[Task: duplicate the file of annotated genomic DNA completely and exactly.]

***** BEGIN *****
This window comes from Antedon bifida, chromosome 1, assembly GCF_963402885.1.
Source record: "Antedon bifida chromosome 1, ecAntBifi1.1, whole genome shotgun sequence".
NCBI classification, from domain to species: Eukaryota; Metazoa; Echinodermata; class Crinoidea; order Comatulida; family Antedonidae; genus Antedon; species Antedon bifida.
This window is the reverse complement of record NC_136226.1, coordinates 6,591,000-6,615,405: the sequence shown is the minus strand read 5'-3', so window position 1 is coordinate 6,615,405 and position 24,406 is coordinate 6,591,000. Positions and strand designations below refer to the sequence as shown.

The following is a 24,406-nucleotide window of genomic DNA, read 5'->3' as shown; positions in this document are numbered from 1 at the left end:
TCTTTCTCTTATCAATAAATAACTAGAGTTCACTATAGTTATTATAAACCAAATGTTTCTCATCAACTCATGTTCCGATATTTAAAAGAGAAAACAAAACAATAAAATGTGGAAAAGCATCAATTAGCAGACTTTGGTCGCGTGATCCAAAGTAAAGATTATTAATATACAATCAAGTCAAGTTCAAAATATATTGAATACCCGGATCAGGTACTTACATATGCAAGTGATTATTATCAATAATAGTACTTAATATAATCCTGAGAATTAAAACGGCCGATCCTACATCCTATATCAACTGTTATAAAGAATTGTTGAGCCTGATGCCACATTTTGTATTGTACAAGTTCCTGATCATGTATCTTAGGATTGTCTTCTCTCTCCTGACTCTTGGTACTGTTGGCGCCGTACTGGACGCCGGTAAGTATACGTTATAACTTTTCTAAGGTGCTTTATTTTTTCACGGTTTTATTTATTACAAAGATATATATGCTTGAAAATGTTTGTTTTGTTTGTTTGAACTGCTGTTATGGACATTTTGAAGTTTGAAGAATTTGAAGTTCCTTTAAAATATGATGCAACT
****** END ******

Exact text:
This window comes from Antedon bifida, chromosome 1, assembly GCF_963402885.1.
Source record: "Antedon bifida chromosome 1, ecAntBifi1.1, whole genome shotgun sequence".
NCBI classification, from domain to species: Eukaryota; Metazoa; Echinodermata; class Crinoidea; order Comatulida; family Antedonidae; genus Antedon; species Antedon bifida.
This window is the reverse complement of record NC_136226.1, coordinates 6,591,000-6,615,405: the sequence shown is the minus strand read 5'-3', so window position 1 is coordinate 6,615,405 and position 24,406 is coordinate 6,591,000. Positions and strand designations below refer to the sequence as shown.

The following is a 24,406-nucleotide window of genomic DNA, read 5'->3' as shown; positions in this document are numbered from 1 at the left end:
TCTTTCTCTTATCAATAAATAACTAGAGTTCACTATAGTTATTATAAACCAAATGTTTCTCATCAACTCATGTTCCGATATTTAAAAGAGAAAACAAAACAATAAAATGTGGAAAAGCATCAATTAGCAGACTTTGGTCGCGTGATCCAAAGTAAAGATTATTAATATACAATCAAGTCAAGTTCAAAATATATTGAATACCCGGATCAGGTACTTACATATGCAAGTGATTATTATCAATAATAGTACTTAATATAATCCTGAGAATTAAAACGGCCGATCCTACATCCTATATCAACTGTTATAAAGAATTGTTGAGCCTGATGCCACATTTTGTATTGTACAAGTTCCTGATCATGTATCTTAGGATTGTCTTCTCTCTCCTGACTCTTGGTACTGTTGGCGCCGTACTGGACGCCGGTAAGTATACGTTATAACTTTTCTAAGGTGCTTTATTTTTTCACGGTTTTATTTATTACAAAGATATATATGCTTGAAAATGTTTGTTTTGTTTGTTTGAACTGCTGTTATGGACATTTTGAAGTTTGAAGAATTTGAAGTTCCTTTAAAATATGATGCAACT